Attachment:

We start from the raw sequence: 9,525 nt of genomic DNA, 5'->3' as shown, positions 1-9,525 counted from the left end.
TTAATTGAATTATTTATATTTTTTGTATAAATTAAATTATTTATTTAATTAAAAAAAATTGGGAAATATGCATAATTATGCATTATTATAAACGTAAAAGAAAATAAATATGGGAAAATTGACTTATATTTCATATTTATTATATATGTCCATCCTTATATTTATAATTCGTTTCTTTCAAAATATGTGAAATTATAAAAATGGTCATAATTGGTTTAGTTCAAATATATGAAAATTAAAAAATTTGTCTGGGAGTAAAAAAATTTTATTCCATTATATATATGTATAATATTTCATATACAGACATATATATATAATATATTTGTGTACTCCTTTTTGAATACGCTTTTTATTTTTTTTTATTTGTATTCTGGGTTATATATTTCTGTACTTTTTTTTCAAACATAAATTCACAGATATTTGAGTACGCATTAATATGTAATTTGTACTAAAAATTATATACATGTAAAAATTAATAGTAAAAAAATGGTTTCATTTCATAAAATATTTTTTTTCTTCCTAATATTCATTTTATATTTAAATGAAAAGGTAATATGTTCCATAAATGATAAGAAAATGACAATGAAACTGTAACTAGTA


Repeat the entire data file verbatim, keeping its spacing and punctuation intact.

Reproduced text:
We start from the raw sequence: 9,525 nt of genomic DNA, 5'->3' as shown, positions 1-9,525 counted from the left end.
TTAATTGAATTATTTATATTTTTTGTATAAATTAAATTATTTATTTAATTAAAAAAAATTGGGAAATATGCATAATTATGCATTATTATAAACGTAAAAGAAAATAAATATGGGAAAATTGACTTATATTTCATATTTATTATATATGTCCATCCTTATATTTATAATTCGTTTCTTTCAAAATATGTGAAATTATAAAAATGGTCATAATTGGTTTAGTTCAAATATATGAAAATTAAAAAATTTGTCTGGGAGTAAAAAAATTTTATTCCATTATATATATGTATAATATTTCATATACAGACATATATATATAATATATTTGTGTACTCCTTTTTGAATACGCTTTTTATTTTTTTTTATTTGTATTCTGGGTTATATATTTCTGTACTTTTTTTTCAAACATAAATTCACAGATATTTGAGTACGCATTAATATGTAATTTGTACTAAAAATTATATACATGTAAAAATTAATAGTAAAAAAATGGTTTCATTTCATAAAATATTTTTTTTCTTCCTAATATTCATTTTATATTTAAATGAAAAGGTAATATGTTCCATAAATGATAAGAAAATGACAATGAAACTGTAACTAGTA